Trump Welcomes Turkish President Erdogan to the White House, Repeatedly Mispronounces His Name

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President Donald Trump shakes hands with Turkish president Recep Tayyip Erdogan during a meeting in the Oval Office of the White House in Washington, D.C., on May 16, 2017. Photo: Olivier Douliery/AFP/Getty Images

President Trump welcomed Turkish president Recep Tayyip Erdogan to the White House on Tuesday as the administration faces down the latest controversy surrounding Trump’s reported leaking of highly classified intel to Russian officials.

Trump hosted Erdogan for a sitdown in the Oval Office before the two delivered a joint address in the Roosevelt Room. In keeping with tradition, Trump’s handshake with the Turkish president went slightly awry, this time featuring a rarely seen awkward arm pat.

“It is a great honor to have President Erdogan from Turkey here,” Trump said, mispronouncing the leader’s name (he used a hard “g”; it’s supposed to sound like this). “We’re going to have long and hard discussions. I know that they’re going to be very successful.”

The Turkish president’s White House meeting comes at a critical time. Turkey is a NATO ally and key member of the coalition fighting ISIS in Syria. Yet Turkey has bristled at the U.S.’s strategy of arming the Syrian Kurds to battle the extremists on the ground, which it sees as tied to the PKK, which both Turkey and the U.S. consider a terror group. That subject is likely even more fraught now, after the Pentagon announced a plan last week to ramp up the arming of the Kurds for an offensive to retake Raqqa.

And then there’s Turkey slipping from democracy toward authoritarianism under Erdogan. The Turkish leader has cracked down on dissent following last summer’s coup attempt, jailing tens of thousands of civil servants, judges, and journalists and shutting down independent media. Erdogan recently won a controversial referendum that greatly expands his powers, and even received a congratulatory call from Trump, despite the referendum’s threat to Turkey’s democratic institutions.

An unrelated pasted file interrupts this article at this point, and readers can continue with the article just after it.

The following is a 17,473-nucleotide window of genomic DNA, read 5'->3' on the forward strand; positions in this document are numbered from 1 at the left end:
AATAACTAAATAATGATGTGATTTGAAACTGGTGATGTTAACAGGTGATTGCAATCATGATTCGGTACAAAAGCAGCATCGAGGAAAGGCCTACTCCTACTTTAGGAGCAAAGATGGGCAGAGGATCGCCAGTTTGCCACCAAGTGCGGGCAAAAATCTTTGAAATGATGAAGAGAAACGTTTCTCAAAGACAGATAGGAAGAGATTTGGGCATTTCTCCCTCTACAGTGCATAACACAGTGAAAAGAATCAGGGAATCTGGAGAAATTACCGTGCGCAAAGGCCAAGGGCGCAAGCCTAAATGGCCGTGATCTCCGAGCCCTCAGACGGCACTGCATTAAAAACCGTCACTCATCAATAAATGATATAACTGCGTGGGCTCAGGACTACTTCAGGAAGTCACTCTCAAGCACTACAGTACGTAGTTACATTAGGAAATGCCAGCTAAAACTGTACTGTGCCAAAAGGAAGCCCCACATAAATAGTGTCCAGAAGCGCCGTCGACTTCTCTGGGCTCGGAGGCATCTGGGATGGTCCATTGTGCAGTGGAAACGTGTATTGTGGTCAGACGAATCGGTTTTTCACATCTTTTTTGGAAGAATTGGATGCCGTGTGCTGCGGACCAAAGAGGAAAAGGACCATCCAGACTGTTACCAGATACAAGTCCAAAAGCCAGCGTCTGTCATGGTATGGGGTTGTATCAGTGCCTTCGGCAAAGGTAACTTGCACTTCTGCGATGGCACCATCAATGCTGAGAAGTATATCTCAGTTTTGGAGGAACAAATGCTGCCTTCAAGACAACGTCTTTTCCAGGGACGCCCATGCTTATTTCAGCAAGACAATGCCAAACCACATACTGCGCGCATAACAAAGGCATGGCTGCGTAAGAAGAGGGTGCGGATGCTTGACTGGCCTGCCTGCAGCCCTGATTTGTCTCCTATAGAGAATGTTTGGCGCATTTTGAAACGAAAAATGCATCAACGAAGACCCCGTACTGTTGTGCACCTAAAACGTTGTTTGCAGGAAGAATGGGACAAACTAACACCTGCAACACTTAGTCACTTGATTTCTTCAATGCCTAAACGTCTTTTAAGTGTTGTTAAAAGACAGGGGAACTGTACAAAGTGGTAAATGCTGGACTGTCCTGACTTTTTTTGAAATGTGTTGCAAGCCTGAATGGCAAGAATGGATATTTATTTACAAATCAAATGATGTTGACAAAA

Those potential conflicts barely came up in the public address by the two leaders. Trump, who again mispronounced Erdogan’s name, continued his practice of keeping things chummy with authoritarians. He lauded the American-Turkish friendship and alliance (“Turkish courage in war is legendary,” Trump said. “That is so true.”) offered support to Turkey in its fight against terror, mentioning both ISIS and the PKK. Trump brought up its role in Syria and the need for a peaceful solution to the civil war, and continued cooperation between the two countries on trade and military matters.

Erdogan started off with some flattery, saying he wanted to congratulate Trump on the “the legendary triumph he has garnered in the aftermath of the elections.” He also echoed Trump’s sentiments for continued U.S.-Turkish cooperation against terrorism and on trade and defense. Erdogan will, according to reports, bring up the Trump administration’s support for the PKK privately in meetings.

President Trump took just one question after the meeting — on the topic of the sharing of intel with the Russians. Trump did not mention the intel, but said that they had a “very, very successful meeting” with the Russian foreign minister. “We’re going to have a lot of great success over the next coming years,” Trump said, “and we want to get as many to help fight terrorism as possible. That’s one of the beautiful things that’s happening with Turkey. The relationship that we have together will be unbeatable.”

Trump Welcomes Turkish President Erdogan to the White House